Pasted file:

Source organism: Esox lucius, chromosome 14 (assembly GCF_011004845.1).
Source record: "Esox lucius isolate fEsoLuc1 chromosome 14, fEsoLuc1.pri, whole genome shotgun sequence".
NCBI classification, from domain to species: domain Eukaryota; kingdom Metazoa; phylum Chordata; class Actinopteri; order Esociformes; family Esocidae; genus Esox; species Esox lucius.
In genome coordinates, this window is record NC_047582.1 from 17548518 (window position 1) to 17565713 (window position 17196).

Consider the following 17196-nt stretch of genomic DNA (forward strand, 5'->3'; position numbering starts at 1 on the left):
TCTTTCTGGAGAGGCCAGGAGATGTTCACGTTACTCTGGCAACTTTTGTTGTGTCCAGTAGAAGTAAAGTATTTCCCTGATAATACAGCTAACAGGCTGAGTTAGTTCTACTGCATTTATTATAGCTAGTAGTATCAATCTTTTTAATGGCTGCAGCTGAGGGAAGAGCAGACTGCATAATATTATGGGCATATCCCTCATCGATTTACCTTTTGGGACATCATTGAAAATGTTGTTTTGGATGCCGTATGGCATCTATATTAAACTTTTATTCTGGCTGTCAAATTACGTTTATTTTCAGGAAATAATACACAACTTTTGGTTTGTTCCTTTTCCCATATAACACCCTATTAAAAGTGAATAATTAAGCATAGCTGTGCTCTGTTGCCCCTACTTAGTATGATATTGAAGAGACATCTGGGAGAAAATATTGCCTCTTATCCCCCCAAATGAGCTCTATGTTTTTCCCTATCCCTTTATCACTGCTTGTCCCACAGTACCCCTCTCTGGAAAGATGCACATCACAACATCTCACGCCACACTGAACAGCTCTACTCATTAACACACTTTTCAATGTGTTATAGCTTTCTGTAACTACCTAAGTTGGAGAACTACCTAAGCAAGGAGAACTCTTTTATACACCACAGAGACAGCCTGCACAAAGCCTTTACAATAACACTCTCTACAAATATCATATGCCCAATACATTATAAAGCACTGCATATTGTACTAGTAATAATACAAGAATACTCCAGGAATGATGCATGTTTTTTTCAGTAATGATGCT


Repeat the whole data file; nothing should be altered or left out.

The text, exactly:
Source organism: Esox lucius, chromosome 14 (assembly GCF_011004845.1).
Source record: "Esox lucius isolate fEsoLuc1 chromosome 14, fEsoLuc1.pri, whole genome shotgun sequence".
NCBI classification, from domain to species: domain Eukaryota; kingdom Metazoa; phylum Chordata; class Actinopteri; order Esociformes; family Esocidae; genus Esox; species Esox lucius.
In genome coordinates, this window is record NC_047582.1 from 17548518 (window position 1) to 17565713 (window position 17196).

Consider the following 17196-nt stretch of genomic DNA (forward strand, 5'->3'; position numbering starts at 1 on the left):
TCTTTCTGGAGAGGCCAGGAGATGTTCACGTTACTCTGGCAACTTTTGTTGTGTCCAGTAGAAGTAAAGTATTTCCCTGATAATACAGCTAACAGGCTGAGTTAGTTCTACTGCATTTATTATAGCTAGTAGTATCAATCTTTTTAATGGCTGCAGCTGAGGGAAGAGCAGACTGCATAATATTATGGGCATATCCCTCATCGATTTACCTTTTGGGACATCATTGAAAATGTTGTTTTGGATGCCGTATGGCATCTATATTAAACTTTTATTCTGGCTGTCAAATTACGTTTATTTTCAGGAAATAATACACAACTTTTGGTTTGTTCCTTTTCCCATATAACACCCTATTAAAAGTGAATAATTAAGCATAGCTGTGCTCTGTTGCCCCTACTTAGTATGATATTGAAGAGACATCTGGGAGAAAATATTGCCTCTTATCCCCCCAAATGAGCTCTATGTTTTTCCCTATCCCTTTATCACTGCTTGTCCCACAGTACCCCTCTCTGGAAAGATGCACATCACAACATCTCACGCCACACTGAACAGCTCTACTCATTAACACACTTTTCAATGTGTTATAGCTTTCTGTAACTACCTAAGTTGGAGAACTACCTAAGCAAGGAGAACTCTTTTATACACCACAGAGACAGCCTGCACAAAGCCTTTACAATAACACTCTCTACAAATATCATATGCCCAATACATTATAAAGCACTGCATATTGTACTAGTAATAATACAAGAATACTCCAGGAATGATGCATGTTTTTTTCAGTAATGATGCT